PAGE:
LastPass vs. KeePass – Which is Better for You?
How to protect your account from hackers? Avoid weak passwords and simple passwords if possible. But when there are so many accounts and there is a risk that using the same password for different accounts will hit the database, how do you remember those numerous and complex passwords? A password manager can help you all.
LastPass vs KeePass, Which is better?
LastPass vs KeePass, Which is better? Let’s do a comparative evaluation.
KeePass is a free, small, green, open source password management tool that has been gaining popularity over the years for providing users with a secure encryption technology to store a wide variety of accounts and passwords. It can be used to store all your passwords and related notes on your website. Users can keep your KeePass synchronized on different devices, and we recommend that you store your database in Dropbox as well. However, we’ve recently been wondering if LastPass, another popular browser password manager, is any more advanced than KeePass as a one-stop solution.
KeePass is a very straightforward database. After selecting your master password, you can add a new entry simply by entering or copying and pasting the response information, which includes the username, password, and related notes. You can choose to group the information, and you can use ICONS to organize the groups for better identification.
You can enter all of this information into your LastPass in the same way; In addition, after installing the browser plug-in, you can still extract the URL and keep the login information as your favorite site, while LastPass’s icon appears in the browser bar. It is this ease of operation that allows LastPass to take its place in a comprehensive database of users’ online sites and accounts.
A user’s data in KeePass is stored securely in a database that can only be opened with a user’s master password (or a keepass-like file stored on a user’s flash drive), or encrypted in either of these ways. The whole database USES the default AES 256-bit encryption technology, or Twofish 256-bit encryption technology. Each password can be generated randomly, and has high confidentiality. Open source KeePass provides a high level of privacy, integrity, and ease of use.
LastPass, which uses the same 256-bit AES and encrypts and decrypts on your local computer, is fundamentally different from LastPass’s servers. Like KeePass, LastPass will tell you if your password needs to be harder, and generate random passwords if you like, but it’s not as convenient as KeePass because it can’t be tied directly to your Vault entry, which won this round.
Both KeePass and LastPass offer the ability to auto-fill, which makes it easy to log in to some sites. In KeePass, the first time you right-click a database entry to get to the Open URL, you can do the auto-fill by right-clicking again. By default, user names and passwords can be entered automatically. For multi-page login or other special instructions, the user needs to create a command string, which obviously takes a lot of time and effort.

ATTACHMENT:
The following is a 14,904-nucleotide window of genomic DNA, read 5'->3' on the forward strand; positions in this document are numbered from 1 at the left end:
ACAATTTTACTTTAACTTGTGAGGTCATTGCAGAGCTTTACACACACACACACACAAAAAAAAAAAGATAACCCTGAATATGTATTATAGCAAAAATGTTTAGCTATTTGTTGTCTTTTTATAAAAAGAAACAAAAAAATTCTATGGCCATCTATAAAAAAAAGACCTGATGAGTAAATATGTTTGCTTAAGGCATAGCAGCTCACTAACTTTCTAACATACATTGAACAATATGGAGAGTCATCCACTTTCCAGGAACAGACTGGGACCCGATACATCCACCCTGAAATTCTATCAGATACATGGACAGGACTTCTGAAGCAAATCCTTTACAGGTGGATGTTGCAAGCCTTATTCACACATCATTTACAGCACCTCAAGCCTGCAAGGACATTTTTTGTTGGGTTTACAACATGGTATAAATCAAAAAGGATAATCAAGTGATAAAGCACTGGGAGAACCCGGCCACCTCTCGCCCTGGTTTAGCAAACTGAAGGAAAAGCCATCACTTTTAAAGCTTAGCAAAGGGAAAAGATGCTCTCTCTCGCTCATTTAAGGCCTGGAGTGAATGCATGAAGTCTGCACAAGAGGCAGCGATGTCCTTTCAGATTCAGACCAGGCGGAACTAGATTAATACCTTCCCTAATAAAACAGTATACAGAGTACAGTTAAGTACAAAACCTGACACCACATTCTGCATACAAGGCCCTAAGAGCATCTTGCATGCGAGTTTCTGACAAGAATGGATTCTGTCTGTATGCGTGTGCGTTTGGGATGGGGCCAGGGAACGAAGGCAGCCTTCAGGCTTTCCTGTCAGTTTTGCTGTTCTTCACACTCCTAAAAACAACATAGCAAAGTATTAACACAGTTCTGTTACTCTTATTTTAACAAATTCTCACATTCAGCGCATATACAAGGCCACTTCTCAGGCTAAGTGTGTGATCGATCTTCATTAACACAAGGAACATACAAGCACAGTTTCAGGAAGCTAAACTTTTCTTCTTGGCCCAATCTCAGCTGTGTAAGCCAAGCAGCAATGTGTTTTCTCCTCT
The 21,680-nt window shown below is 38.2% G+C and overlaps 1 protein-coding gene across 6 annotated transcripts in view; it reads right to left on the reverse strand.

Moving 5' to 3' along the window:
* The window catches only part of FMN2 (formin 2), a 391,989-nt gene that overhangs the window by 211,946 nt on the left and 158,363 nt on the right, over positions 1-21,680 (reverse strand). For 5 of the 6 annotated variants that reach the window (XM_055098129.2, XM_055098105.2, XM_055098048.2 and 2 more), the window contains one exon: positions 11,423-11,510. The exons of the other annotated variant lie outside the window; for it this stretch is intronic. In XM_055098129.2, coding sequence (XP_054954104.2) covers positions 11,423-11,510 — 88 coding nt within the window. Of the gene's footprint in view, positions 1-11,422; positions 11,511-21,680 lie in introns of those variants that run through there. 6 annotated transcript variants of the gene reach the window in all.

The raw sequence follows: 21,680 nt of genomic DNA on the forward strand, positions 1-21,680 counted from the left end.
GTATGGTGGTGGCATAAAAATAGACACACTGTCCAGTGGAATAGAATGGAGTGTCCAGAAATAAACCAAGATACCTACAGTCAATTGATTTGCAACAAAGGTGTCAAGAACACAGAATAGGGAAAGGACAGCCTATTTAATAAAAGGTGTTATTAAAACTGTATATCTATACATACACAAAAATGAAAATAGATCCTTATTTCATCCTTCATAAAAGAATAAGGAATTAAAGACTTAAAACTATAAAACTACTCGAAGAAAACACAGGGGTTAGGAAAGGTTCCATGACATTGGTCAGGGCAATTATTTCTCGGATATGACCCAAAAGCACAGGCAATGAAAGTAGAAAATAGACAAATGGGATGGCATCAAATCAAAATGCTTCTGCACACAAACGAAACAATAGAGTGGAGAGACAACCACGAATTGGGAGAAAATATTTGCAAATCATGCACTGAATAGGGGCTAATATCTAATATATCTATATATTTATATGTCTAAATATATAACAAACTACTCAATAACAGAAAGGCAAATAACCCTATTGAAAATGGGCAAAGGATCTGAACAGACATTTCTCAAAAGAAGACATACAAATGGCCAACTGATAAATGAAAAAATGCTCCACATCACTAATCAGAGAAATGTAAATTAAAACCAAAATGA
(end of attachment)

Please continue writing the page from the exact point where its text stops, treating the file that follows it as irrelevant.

With LastPass, you can go directly to the URL and log in with a single click. In addition, according to the official introduction, users can automatically log in the next time they log in by saving the login data on each page in theory, but in practice, we found this operation is still a little cumbersome. But for auto-fill, we thought LastPass was better.
Compatibility of Different Devices
On the surface, it looks as if the browser-based LastPass should have the edge. Because you can log in to the service via the Internet from any device, any data change you make on any device will automatically be synchronized to the cloud. However, KeePass data can also be stored in the cloud over some medium, such as Dropbox, so the two password managers have the same functionality for synchronization. Both of them are offering free trial version, you can test their function with risk free version.
Since we are storing passwords on the device, the length of storage time is a very important factor. KeePass, which is stored locally, seems to be more reliable than LastPass, which is stored in the cloud, because there’s no telling when the cloud server will crash. For data backup, both password stores support exporting data for backup in other ways. It is important to note that KeePass, an open source project, may be slightly more vulnerable than LastPass, which is intended for commercial use.
And the Winner Is…
The fact is, LastPass works in a very convenient way. You can save or access your data anytime and anywhere, no matter which device you use, simply by binding to your browser. When it comes to security, though, KeePass is still winning because its open-source nature, free mobile apps, and the ability to store data in Dropbox make it secure and reliable for use. But LastPass is also great for there are a number of features that may be we have been overlooked in this review above, such as: 1. Device access control: You can limit access to authorized desktop and mobile devices. 2. Two-factor auth using Yubikey, Google Authenticator or just a USB drive. 3. Ease of use: LastPass seems easier to use because you can have it fill in passwords automatically. So just pick the one, which is fit for you.
Published on July 21, 2019 Passwordmanagerreviewed.com Editor